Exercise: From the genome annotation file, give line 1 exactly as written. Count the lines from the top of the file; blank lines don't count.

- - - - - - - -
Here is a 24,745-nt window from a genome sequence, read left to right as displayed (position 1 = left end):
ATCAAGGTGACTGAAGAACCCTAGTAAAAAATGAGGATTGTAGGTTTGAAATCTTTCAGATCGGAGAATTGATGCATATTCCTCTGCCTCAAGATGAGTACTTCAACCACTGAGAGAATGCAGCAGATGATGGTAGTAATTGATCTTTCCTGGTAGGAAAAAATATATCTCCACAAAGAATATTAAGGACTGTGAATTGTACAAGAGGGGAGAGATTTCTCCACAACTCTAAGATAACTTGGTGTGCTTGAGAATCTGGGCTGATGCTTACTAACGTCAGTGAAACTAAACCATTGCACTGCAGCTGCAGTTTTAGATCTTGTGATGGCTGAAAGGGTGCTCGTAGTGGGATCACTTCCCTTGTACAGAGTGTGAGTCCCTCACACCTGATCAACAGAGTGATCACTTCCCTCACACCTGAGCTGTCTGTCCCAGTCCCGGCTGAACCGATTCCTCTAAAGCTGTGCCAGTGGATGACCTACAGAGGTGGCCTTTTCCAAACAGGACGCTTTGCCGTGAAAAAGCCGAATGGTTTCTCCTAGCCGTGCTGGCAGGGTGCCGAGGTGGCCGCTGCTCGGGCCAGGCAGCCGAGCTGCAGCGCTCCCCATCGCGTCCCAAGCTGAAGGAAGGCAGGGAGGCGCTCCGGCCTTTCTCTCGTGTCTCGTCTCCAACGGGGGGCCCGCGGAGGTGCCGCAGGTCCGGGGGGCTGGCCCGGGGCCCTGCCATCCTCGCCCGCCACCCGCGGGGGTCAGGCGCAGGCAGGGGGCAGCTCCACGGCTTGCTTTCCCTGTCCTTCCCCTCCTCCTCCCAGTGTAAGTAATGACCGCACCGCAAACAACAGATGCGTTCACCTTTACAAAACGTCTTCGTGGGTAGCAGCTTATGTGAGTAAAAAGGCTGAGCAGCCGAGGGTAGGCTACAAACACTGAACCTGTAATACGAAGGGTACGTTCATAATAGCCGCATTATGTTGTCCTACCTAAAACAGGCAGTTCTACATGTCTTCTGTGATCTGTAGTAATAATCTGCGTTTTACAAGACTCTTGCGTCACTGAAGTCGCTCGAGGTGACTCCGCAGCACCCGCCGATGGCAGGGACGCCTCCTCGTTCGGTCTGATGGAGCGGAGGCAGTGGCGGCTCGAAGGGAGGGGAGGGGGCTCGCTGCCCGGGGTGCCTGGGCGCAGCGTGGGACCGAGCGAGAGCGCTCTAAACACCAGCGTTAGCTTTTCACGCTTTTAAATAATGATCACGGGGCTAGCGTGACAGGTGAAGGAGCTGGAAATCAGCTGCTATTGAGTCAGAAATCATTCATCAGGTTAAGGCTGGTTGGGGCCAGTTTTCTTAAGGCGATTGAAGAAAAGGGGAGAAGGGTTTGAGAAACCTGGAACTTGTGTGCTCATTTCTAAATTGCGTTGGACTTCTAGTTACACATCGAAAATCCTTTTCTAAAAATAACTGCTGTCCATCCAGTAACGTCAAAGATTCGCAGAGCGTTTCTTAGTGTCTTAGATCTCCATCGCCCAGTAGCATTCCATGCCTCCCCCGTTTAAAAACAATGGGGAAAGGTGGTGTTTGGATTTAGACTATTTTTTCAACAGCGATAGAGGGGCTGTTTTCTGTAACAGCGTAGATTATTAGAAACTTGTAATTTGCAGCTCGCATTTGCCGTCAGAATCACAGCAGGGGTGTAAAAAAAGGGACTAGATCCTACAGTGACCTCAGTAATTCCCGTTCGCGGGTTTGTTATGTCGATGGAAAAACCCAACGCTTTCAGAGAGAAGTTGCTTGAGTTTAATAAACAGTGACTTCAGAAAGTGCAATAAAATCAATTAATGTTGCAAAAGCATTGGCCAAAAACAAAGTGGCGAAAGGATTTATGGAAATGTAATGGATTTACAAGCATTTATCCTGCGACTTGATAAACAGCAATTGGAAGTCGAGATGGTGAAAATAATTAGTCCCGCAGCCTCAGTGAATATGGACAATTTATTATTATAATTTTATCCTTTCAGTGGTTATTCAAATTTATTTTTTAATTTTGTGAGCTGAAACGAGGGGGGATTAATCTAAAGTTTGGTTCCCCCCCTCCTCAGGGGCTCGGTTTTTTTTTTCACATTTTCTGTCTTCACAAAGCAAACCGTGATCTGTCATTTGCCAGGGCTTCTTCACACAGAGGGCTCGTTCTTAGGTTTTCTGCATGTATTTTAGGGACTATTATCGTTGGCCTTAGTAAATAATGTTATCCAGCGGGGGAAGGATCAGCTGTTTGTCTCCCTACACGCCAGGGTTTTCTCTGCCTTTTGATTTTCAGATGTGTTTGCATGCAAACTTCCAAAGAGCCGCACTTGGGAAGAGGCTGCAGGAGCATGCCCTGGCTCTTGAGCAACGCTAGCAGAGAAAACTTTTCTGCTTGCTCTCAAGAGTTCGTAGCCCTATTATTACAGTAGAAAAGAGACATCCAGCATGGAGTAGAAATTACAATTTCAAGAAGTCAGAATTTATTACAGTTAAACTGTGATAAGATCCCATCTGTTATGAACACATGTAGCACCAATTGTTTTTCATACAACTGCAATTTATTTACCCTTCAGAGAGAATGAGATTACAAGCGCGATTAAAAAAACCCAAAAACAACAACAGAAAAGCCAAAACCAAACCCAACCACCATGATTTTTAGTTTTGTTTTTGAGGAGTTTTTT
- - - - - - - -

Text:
Here is a 24,745-nt window from a genome sequence, read left to right as displayed (position 1 = left end):